Set expectations with other people in your home. If you have children, parents, siblings or roommates, let them know that you need to work remotely, and they need to respect your space and time. Remind them you're not in the office, but that doesn't mean you can do chores, run errands or anything else you normally do when you're at home.
If You Have Kids, Prepare for Battle
Just kidding, but you do want to be ready for distractions. It's hard to get work done with kids at home, especially if you have babies or toddlers. The good news is it's possible to master working from home with a good game plan.
Schedule Real Breaks
Understand your employer's break policies and put them to use. It's easy to forget to take rest periods while sitting in front of your computer screen or working on your phone. Therefore, it's a good idea to actually schedule your breaks throughout the day, just like you would at work.
Make Your Space Creative but Functional
In early March, Twitter users shared their creative and hilarious workspace setups, proving almost anything can be used as a desk. One person used stacks of toilet paper on top of their dining table to create a standing desk. Another person worked from the top of their recycling bin.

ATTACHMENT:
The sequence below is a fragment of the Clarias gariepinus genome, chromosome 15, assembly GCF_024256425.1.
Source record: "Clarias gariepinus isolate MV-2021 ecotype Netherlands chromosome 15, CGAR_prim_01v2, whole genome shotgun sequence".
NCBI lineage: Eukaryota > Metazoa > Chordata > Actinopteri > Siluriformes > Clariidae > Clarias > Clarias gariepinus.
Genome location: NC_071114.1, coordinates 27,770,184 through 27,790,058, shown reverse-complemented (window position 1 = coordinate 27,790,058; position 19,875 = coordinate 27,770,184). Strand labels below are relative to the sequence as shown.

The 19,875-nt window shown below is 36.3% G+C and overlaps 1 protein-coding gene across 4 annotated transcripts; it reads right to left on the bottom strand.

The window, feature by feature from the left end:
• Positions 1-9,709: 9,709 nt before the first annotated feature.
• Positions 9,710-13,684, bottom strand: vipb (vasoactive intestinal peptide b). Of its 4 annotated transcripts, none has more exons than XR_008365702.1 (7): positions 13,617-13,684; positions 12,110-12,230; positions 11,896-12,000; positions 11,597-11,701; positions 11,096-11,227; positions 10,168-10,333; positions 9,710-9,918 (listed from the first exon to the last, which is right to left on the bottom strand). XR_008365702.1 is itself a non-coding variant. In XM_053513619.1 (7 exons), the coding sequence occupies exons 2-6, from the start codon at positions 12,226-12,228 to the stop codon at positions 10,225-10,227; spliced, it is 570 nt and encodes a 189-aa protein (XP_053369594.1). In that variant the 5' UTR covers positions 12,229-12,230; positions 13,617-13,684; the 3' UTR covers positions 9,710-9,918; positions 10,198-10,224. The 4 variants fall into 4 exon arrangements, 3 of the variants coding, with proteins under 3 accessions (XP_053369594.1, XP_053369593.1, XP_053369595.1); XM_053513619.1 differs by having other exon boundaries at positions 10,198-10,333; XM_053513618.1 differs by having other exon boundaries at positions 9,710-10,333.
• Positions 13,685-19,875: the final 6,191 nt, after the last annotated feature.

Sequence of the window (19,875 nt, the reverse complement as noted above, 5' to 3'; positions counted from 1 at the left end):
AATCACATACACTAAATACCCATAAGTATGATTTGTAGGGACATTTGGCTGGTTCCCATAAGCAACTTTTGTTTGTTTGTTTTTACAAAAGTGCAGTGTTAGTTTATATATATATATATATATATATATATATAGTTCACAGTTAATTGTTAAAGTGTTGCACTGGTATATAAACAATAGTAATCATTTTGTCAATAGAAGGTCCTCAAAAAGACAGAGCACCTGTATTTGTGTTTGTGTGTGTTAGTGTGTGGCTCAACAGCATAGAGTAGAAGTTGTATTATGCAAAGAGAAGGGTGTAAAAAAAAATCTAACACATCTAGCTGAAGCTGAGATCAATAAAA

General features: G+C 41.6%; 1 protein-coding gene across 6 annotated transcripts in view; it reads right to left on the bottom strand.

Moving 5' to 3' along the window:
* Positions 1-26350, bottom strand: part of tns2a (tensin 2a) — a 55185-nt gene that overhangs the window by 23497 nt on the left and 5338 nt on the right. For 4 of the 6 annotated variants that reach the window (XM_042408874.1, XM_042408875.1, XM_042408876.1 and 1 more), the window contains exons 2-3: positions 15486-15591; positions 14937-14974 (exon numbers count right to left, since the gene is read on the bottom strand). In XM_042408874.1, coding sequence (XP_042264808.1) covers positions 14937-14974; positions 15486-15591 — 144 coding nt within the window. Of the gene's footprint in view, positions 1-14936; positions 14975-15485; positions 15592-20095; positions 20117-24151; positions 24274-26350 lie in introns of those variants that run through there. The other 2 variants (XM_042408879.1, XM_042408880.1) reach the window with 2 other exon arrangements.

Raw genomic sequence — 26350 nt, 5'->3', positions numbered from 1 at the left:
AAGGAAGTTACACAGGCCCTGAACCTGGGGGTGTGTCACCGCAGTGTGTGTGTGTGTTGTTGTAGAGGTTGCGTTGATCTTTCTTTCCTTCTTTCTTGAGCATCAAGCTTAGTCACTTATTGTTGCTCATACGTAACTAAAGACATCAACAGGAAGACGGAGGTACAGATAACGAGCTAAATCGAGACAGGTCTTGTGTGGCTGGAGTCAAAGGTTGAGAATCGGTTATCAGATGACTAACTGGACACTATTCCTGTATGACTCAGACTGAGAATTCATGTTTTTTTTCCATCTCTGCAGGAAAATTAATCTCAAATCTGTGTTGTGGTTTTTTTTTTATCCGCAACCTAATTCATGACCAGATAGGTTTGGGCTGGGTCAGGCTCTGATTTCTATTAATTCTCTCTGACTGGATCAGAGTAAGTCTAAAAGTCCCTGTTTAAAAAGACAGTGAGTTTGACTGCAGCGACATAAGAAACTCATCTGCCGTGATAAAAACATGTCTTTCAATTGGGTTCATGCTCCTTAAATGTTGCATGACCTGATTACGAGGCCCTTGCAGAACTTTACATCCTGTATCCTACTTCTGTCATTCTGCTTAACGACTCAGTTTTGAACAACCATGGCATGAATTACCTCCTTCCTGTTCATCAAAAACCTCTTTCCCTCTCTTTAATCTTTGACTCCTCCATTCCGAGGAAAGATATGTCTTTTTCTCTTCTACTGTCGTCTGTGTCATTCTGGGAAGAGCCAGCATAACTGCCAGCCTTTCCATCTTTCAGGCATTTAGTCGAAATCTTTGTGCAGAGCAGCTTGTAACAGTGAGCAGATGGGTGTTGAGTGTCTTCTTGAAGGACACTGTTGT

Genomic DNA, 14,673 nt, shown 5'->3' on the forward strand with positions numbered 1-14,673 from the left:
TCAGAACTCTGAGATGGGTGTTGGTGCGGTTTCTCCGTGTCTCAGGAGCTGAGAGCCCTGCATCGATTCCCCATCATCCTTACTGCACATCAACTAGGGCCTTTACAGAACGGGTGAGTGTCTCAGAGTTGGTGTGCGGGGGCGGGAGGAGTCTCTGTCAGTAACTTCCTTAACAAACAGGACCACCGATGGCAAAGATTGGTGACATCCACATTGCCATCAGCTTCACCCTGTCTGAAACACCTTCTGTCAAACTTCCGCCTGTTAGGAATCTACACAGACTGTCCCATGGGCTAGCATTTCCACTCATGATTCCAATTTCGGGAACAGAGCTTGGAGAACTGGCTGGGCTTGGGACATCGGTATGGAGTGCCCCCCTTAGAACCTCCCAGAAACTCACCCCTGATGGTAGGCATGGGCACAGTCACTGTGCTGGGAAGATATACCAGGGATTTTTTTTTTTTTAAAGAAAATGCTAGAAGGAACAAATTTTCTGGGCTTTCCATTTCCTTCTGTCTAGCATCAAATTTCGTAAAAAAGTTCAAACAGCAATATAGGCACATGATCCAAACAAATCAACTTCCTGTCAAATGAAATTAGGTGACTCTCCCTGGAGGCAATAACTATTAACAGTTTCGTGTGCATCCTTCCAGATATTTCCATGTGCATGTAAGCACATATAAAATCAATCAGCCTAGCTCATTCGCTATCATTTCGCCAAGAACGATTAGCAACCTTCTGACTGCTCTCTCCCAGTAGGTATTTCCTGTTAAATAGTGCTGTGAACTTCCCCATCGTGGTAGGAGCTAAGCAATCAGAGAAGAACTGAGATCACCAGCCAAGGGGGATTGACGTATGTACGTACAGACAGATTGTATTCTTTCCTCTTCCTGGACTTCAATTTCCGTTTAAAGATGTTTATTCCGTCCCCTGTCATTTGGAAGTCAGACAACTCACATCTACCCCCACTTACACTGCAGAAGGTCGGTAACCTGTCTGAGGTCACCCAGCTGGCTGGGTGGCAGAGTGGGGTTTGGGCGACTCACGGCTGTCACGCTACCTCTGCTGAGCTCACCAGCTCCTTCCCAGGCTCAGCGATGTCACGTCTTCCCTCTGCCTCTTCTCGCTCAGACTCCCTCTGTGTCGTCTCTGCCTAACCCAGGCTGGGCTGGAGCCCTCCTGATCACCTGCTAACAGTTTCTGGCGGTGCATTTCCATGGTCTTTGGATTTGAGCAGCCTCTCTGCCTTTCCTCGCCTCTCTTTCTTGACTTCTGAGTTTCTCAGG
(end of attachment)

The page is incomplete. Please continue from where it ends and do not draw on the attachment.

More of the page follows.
A Whole New (Work) World
It would be great if everyone had two separate computers or laptops, one for work and one for personal purposes. However, that's not always the case. Plus, if you do have both devices, your desk will become overcrowded and uncomfortable.
When You Have a Hard Time Choosing a Solid Workspace....
It's a good idea to avoid working on your bed or couch because these places are associated with leisure time. A great dedicated workspace is one where you can close and lock the door. This is excellent for productivity, but it isn't realistic for everyone.
Find Ways to Get Fresh Air
Governments and health experts suggest social distancing during the time companies are asking employees to work from home. That sounds like you're going to be indoors a lot, right? Well, it's not a good idea to be holed up in your workspace the entire day.
Don't Just Sit Around
When you're working at home, it's easy to stick to a chair all day. However, sitting all the time isn't healthy at home or at the office. If working on your feet is your preference, invest in a standing desk (or create your own custom standing desk). Also, switch up the scenery, but make sure you can still focus.